Do you have additional advice or resources for disabled doulas, or potential doulas? My research has not turned up much in this arena, although I expect that will change as doulas become more prevalent. Please add them in comments.

I’d hazard to say there is almost no one to whom I would say “no, you shouldn’t be a doula.” We all have limitations, things we can and cannot provide or offer, and there is no perfect template for doula work. It’s about knowing your limitations, being clear in what you can offer folks, and finding additional resources to fill the gaps that you cannot.

*On twitter someone asked about my use of the word “confined” here. I paraphrased from the original email, but used her language in this instance. I know that issues of language and (dis)ability are complicated, and while I will undoubtedly make mistakes, I try to mirror language folks in the community use to describe themselves as much as possible.

Asheville, NC full spectrum doula group looking for new volunteer doulas

Check them out and apply if you are interested.

We are looking for people interested in training as abortion doulas to work with clients in the clinic. Doulas will be present and provide emotional support to clients before, during and after abortions. We are looking for people who can work at least 2 days a month as well as complete the required training, provided by the Open Umbrella Collective in September of 2012. Trained birth doulas are particularly encouraged to apply, though we are excited to bring on reproductive health and justice activists who have no prior doula training.

Details here.

Bay Area Doula Project launches at home medication abortion support

I absolutely love seeing how the different full-spectrum doula groups around the country are developing their models. At this point, the majority are working to support people having abortions by partnering directly with clinics, so that everyone who comes to that clinic for a procedure has the option of doula support.

BADP just announced yesterday that they’ll be beginning to offer medication abortion support directly to people having abortions.

While providing the obvious benefits of privacy, confidentiality, and comfort, medication abortions pose some challenges to patients who may require extra support during their experience. Our doulas are prepared to offer in-home physical, emotional, educational, and spiritual support during the medication abortion experience. BADP has created a comprehensive model for providing in-home support after months of careful planning and training. To do this, we have consulted with medical experts, home-birth professional doula groups, and abortion access communities to ensure that it has responded to various practical concerns: for example, client contracts will be used to address issues of doula and client safety and legality of practice. The BADP has also created internal procedures to provide on-going guidance to volunteer doulas as they provide in-home support to clients.

Medication abortions are done through a series of pills that the person takes at home (sometimes the first dose is taken at the clinic) and then goes home where they will experience cramping and bleeding for a few days. BADP will send their volunteer doulas to support folks at home while they deal with the after-effects of the medication.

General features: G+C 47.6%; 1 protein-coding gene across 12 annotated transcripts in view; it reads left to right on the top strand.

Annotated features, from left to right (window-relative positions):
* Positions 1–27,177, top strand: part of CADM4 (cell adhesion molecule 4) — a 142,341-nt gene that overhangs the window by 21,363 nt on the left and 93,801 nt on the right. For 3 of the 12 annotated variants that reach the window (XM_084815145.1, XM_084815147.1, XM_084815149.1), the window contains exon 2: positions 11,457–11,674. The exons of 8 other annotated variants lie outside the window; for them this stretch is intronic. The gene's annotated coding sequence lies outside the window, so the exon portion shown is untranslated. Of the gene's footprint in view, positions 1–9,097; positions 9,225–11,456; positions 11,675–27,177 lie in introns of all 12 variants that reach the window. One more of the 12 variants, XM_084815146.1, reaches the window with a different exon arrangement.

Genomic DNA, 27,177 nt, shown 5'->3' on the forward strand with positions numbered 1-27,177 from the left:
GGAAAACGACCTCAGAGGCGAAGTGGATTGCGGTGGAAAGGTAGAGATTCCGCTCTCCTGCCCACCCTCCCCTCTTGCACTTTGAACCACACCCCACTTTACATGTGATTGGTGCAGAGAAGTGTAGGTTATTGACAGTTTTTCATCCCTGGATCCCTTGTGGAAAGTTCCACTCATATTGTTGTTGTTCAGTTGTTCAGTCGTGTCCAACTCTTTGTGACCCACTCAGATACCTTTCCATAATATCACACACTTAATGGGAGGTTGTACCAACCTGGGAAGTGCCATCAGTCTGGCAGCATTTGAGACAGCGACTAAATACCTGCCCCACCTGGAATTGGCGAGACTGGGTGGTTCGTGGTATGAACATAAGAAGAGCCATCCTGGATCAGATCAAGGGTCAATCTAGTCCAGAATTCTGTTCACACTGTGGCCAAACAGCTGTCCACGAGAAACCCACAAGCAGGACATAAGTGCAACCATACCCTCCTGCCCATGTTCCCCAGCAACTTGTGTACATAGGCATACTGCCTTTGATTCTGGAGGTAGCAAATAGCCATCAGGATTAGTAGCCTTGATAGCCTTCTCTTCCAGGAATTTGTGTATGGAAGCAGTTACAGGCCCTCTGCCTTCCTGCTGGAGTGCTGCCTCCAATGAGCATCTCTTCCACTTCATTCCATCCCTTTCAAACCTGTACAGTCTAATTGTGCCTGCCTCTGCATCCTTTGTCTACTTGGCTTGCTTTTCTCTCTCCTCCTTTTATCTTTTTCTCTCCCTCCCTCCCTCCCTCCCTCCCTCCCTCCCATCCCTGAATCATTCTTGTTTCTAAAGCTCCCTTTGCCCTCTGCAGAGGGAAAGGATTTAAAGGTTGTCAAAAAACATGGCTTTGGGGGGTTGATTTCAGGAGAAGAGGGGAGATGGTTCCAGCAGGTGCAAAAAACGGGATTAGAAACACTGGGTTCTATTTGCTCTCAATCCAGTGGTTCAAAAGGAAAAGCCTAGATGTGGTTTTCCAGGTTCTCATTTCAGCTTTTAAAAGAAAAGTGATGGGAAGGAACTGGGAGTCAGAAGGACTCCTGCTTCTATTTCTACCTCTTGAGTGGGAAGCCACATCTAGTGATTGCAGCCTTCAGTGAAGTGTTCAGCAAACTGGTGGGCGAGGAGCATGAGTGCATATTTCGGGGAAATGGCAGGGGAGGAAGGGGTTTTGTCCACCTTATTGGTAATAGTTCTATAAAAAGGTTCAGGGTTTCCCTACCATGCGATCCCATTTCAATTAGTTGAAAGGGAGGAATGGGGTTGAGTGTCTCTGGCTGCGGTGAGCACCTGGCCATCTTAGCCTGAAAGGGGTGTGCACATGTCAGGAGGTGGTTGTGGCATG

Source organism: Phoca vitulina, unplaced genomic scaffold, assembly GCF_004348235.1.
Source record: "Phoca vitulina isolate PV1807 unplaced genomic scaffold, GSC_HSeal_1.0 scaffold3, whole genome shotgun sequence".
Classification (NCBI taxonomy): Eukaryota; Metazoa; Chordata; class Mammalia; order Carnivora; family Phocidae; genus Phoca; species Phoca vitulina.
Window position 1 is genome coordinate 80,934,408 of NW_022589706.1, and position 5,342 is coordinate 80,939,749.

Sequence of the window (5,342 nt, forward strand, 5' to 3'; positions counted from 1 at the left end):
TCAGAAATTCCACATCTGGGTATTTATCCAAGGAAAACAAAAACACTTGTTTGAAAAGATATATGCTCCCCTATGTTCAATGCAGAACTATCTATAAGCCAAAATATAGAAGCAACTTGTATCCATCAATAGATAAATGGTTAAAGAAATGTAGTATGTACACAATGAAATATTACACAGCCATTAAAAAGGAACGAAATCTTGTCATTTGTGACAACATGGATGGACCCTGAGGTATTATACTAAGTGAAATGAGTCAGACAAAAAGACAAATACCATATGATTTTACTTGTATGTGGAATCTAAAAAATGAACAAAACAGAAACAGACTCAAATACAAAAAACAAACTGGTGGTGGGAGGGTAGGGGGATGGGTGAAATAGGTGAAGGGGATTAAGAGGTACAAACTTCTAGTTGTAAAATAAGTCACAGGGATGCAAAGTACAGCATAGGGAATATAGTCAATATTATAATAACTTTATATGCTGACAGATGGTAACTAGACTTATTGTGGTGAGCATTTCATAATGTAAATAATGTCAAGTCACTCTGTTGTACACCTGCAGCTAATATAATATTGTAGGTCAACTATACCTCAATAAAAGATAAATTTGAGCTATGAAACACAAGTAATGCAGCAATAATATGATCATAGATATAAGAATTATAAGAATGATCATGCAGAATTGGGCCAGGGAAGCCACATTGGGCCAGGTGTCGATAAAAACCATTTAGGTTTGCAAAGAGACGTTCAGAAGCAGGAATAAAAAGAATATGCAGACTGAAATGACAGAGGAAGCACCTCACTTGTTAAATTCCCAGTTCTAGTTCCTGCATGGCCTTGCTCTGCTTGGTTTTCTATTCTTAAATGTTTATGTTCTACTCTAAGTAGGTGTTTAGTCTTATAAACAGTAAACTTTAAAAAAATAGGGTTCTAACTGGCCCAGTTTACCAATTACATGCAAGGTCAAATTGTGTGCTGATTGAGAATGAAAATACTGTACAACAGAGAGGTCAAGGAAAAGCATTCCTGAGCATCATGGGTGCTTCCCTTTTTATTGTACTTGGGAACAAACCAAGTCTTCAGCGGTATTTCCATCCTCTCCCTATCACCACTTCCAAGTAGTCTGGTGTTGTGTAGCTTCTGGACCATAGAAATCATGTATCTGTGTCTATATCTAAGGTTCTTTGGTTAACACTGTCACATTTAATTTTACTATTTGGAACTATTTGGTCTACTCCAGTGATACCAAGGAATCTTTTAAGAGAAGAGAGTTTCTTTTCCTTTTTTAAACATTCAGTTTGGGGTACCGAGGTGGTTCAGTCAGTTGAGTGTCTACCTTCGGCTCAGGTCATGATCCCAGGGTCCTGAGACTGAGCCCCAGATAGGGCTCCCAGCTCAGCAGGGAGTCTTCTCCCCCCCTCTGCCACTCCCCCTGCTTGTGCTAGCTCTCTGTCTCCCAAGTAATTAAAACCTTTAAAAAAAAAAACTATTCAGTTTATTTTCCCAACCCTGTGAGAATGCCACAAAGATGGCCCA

It’s possible there are other doulas out there who have already been providing this kind of support, but I’m excited to see a group organize volunteer care in this model. They’ve also created a training so that the doulas are adequately prepared. I can imagine a lot of the techniques we use during pregnancy and labor could be useful for dealing with the possible discomfort caused by the cramping and bleeding.

Pro-choice pregnancy and the politics of language

I was inspired to write my latest column for RH Reality Check because of a number of emails I’ve gotten over the years with various questions about the issue of the language we use to talk about pregnancy and it’s impact on pro-choice politics.

From the column:

As a blogger and a doula, I think about this question of language a lot. What language to use when talking with people I’m supporting during their abortions? What about when supporting someone with a miscarriage? Should I use different language in one scenario over the other? How about when I write about these issues? If we call it a baby at only eight weeks, does that compromise our right to access abortion?

For me the answer is no. The reason that abortion is a decision best left to individuals who are pregnant is because it’s a complicated ethical and personal choice that one can only make for themselves. While there may be a lot of science regarding fetal development, when hearts beat and nervous systems are developed, there is no right answer when it comes to when life begins. It’s a question and a choice that every individual person has to grapple with for themselves. The same is true for the language of pregnancy and birth.

I do my best to mirror the language of the people I’m working with. If they call it a baby, I’ll call it a baby. If they call it a pregnancy, or a fetus, or a itty-bitty bundle of joy, I’ll do the same. Nothing about these language choices denotes anything about what choices should be available to pregnant people—it simply denotes how that individual person sees themselves and their pregnancy.

Read the full piece here.